August 23, 2022
Illustration: Best Content Production Group/iStock/Getty Images Plus; Protocol
Good morning, and welcome to Protocol Fintech. This Tuesday: bill pay’s big payoff, Cross River’s CEO’s finances and Wall Street’s blockchain plans.
Sam Bankman-Fried’s political ambitions are coming into focus with Tuesday’s Democratic primary contests in New York and Florida. His Protect Our Future PAC is backing candidates like Josh Lafazan in New York and Jared Moskowitz and Maxwell Alejandro Frost in Florida. The FTX CEO’s support of Frost has become a contentious issue in his campaign for a House seat representing Orlando, according to the Orlando Sentinel. Maybe crypto’s support isn’t all it’s cracked up to be, though: The industry-backed Patrick Pihana Branco didn’t get far in his Hawaii House primary.— Owen Thomas (email | twitter)
Fintech firms focused on consumers are struggling, but business-oriented firms believe they can continue growing by helping corporations be more efficient in digitizing the trillions of dolllars they pay each other every year. Ramp, a corporate card and spend-management startup, launched a new financing option for its bill-pay product Tuesday that will allow customers to stretch — or "Flex" — payments between 30 and 90 days.
The announcement comes a week after Bill.com, which helps small and mid-size businesses digitize invoice payments, announced a nearly 160% quarterly revenue boost that sent its shares soaring on Wall Street. The two companies are players in an increasingly competitive market for corporate spending, where offerings can include charge cards, invoicing software and automated accounting.
There’s a big opportunity in business-to-business payments. Citing data from Visa, Ramp said only about $1.5 trillion out of $120 trillion total is paid through credit or charge cards, which is Ramp’s lead product.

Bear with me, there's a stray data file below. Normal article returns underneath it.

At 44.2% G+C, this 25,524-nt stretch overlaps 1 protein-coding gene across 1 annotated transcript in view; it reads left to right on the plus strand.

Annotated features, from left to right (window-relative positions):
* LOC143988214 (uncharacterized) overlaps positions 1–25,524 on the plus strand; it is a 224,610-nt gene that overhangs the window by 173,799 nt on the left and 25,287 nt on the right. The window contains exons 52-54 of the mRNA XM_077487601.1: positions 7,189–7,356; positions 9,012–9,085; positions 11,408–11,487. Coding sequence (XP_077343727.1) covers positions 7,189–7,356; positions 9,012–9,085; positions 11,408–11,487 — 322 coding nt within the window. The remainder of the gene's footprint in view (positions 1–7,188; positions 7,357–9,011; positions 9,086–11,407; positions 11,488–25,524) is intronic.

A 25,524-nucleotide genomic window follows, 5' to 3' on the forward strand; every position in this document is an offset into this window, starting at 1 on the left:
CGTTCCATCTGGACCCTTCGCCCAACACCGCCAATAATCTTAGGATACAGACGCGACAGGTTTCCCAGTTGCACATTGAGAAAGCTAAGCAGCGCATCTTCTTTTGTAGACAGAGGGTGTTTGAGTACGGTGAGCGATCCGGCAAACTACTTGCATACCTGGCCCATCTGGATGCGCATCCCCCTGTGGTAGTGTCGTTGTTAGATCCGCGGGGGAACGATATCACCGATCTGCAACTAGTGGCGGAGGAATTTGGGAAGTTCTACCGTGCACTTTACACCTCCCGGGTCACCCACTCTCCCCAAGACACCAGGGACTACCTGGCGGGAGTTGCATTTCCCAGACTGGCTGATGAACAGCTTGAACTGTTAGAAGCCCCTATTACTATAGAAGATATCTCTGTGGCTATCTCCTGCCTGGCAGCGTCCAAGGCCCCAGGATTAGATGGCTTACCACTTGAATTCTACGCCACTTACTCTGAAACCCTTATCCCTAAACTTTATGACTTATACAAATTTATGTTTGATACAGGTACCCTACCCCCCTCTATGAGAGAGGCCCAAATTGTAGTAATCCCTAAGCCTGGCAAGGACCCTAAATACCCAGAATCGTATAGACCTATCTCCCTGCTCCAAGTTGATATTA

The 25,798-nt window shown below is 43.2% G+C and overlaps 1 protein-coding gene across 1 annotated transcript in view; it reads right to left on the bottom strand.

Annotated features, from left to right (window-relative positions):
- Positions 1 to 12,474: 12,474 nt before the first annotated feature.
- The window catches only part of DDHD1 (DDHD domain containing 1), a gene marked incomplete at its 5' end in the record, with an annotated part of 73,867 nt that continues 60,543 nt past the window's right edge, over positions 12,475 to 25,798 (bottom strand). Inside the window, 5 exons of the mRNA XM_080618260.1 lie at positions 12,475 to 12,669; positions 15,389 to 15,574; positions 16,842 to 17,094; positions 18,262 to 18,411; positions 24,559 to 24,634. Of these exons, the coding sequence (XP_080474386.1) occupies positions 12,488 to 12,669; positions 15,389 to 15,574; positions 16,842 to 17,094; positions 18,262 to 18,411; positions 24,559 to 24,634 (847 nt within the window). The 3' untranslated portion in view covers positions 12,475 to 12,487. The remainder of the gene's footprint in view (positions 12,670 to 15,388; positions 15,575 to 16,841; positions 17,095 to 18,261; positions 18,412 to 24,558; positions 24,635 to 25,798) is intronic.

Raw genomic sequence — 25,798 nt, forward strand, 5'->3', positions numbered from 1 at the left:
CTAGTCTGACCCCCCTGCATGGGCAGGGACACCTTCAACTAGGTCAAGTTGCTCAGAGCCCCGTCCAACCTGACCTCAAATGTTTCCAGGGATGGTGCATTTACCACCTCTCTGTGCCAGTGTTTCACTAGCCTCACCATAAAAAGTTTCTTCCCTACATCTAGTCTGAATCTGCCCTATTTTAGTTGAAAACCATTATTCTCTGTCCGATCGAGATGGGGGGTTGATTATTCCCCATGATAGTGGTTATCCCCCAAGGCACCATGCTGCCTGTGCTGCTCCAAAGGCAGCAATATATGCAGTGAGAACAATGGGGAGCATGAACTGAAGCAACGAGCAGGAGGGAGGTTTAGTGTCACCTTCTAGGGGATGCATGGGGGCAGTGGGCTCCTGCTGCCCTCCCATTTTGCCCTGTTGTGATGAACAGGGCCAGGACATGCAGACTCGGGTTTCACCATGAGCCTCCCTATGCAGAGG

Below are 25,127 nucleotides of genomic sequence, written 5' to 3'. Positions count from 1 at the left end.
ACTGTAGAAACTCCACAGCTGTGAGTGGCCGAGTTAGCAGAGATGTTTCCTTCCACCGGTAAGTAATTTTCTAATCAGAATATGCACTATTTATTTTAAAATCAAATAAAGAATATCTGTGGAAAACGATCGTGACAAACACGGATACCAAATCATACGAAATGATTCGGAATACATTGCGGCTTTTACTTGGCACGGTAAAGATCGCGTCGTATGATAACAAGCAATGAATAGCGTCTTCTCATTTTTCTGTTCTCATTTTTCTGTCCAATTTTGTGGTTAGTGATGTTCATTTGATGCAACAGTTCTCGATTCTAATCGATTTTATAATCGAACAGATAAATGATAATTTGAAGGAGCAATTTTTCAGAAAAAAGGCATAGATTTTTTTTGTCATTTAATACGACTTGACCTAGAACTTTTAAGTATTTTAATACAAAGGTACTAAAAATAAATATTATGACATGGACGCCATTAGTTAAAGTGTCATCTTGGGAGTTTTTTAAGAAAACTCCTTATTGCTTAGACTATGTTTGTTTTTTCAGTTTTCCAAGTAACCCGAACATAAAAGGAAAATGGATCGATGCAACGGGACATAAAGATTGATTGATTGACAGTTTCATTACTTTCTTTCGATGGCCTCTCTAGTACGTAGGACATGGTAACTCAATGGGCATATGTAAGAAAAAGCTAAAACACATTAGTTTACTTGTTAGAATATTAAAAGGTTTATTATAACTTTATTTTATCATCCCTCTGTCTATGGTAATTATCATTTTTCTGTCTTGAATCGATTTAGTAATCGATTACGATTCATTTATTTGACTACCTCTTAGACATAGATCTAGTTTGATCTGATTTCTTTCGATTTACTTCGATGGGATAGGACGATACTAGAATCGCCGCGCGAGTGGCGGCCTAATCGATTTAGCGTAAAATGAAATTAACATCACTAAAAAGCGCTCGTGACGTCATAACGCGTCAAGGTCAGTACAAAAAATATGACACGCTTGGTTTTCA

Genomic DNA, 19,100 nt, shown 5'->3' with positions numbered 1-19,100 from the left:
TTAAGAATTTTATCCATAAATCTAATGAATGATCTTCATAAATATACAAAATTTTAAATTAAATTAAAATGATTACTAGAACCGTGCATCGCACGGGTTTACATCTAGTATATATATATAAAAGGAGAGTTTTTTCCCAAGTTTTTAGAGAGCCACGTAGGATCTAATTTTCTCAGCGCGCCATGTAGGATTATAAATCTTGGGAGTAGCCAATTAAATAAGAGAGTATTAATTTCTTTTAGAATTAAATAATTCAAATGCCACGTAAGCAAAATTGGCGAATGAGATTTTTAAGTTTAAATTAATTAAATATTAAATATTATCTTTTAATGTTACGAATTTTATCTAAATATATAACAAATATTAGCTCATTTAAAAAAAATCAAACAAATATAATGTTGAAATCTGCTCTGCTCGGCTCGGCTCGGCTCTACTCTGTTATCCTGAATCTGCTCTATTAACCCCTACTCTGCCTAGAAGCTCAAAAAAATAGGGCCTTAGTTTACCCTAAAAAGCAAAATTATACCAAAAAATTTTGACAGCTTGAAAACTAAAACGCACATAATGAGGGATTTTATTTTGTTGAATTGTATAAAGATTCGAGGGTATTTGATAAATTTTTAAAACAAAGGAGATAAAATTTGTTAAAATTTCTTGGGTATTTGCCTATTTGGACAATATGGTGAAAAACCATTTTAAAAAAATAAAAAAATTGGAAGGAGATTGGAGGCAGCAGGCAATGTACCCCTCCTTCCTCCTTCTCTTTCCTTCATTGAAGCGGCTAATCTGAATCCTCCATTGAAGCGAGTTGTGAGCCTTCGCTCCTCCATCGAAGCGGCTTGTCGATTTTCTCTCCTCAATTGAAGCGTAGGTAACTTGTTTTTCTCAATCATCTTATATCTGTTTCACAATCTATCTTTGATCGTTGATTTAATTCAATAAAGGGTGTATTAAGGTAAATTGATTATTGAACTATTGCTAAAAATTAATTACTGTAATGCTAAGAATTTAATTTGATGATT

Spend management firms like Ramp have a lot of financial fuel to broaden their offerings. The company in March raised a reported $550 million in debt and $200 million in equity at an $8.1 billion valuation. It has raised more than $1 billion total in debt and equity.
Ramp competes with Brex, Airbase and Divvy, which Bill.com bought for $2.5 billion last May. To stand out, the fintechs are “trying to own the corporate wallet,” said Robert Le, a fintech analyst with PitchBook.
"It is often hard to wrap your head around how many businesses there really are, and just how much $120 trillion really is. There's small industries, medium, large, fintech," Glyman said. "There are a lot of folks doing a lot of great things in this industry. The competition is good."
— Ryan Deffenbaugh (email | twitter)A version of this story first appeared on Protocol.com. Read it here.
How cybercrime is going small time: Cybercrime is often thought of on a relatively large scale. Massive breaches lead to painful financial losses, bankrupting companies and causing untold embarrassment, splashed across the front pages of news websites worldwide.